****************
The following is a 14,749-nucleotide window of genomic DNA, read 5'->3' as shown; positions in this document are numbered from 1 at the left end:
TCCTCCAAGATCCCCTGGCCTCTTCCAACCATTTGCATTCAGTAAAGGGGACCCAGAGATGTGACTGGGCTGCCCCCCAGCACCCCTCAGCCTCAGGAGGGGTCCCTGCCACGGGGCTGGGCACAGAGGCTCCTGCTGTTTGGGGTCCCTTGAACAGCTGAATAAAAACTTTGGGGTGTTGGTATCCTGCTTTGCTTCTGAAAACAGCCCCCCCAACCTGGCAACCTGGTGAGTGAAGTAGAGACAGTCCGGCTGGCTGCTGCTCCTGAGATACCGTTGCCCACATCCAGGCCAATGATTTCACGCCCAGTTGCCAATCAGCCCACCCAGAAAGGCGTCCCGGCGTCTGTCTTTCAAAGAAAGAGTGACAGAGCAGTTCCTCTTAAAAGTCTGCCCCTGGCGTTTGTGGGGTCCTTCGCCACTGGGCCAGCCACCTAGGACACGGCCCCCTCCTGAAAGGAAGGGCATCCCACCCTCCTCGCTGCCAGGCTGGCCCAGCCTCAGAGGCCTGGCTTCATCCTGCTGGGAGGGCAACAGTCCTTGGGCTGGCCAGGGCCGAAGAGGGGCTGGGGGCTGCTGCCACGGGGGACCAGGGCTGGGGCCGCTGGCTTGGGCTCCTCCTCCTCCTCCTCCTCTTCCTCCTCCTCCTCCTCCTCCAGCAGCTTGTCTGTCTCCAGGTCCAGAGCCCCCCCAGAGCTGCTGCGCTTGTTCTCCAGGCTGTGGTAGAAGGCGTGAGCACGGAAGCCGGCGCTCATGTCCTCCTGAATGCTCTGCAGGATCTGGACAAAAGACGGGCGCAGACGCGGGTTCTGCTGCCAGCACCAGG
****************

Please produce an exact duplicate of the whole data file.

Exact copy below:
The following is a 14,749-nucleotide window of genomic DNA, read 5'->3' as shown; positions in this document are numbered from 1 at the left end:
TCCTCCAAGATCCCCTGGCCTCTTCCAACCATTTGCATTCAGTAAAGGGGACCCAGAGATGTGACTGGGCTGCCCCCCAGCACCCCTCAGCCTCAGGAGGGGTCCCTGCCACGGGGCTGGGCACAGAGGCTCCTGCTGTTTGGGGTCCCTTGAACAGCTGAATAAAAACTTTGGGGTGTTGGTATCCTGCTTTGCTTCTGAAAACAGCCCCCCCAACCTGGCAACCTGGTGAGTGAAGTAGAGACAGTCCGGCTGGCTGCTGCTCCTGAGATACCGTTGCCCACATCCAGGCCAATGATTTCACGCCCAGTTGCCAATCAGCCCACCCAGAAAGGCGTCCCGGCGTCTGTCTTTCAAAGAAAGAGTGACAGAGCAGTTCCTCTTAAAAGTCTGCCCCTGGCGTTTGTGGGGTCCTTCGCCACTGGGCCAGCCACCTAGGACACGGCCCCCTCCTGAAAGGAAGGGCATCCCACCCTCCTCGCTGCCAGGCTGGCCCAGCCTCAGAGGCCTGGCTTCATCCTGCTGGGAGGGCAACAGTCCTTGGGCTGGCCAGGGCCGAAGAGGGGCTGGGGGCTGCTGCCACGGGGGACCAGGGCTGGGGCCGCTGGCTTGGGCTCCTCCTCCTCCTCCTCCTCTTCCTCCTCCTCCTCCTCCTCCAGCAGCTTGTCTGTCTCCAGGTCCAGAGCCCCCCCAGAGCTGCTGCGCTTGTTCTCCAGGCTGTGGTAGAAGGCGTGAGCACGGAAGCCGGCGCTCATGTCCTCCTGAATGCTCTGCAGGATCTGGACAAAAGACGGGCGCAGACGCGGGTTCTGCTGCCAGCACCAGG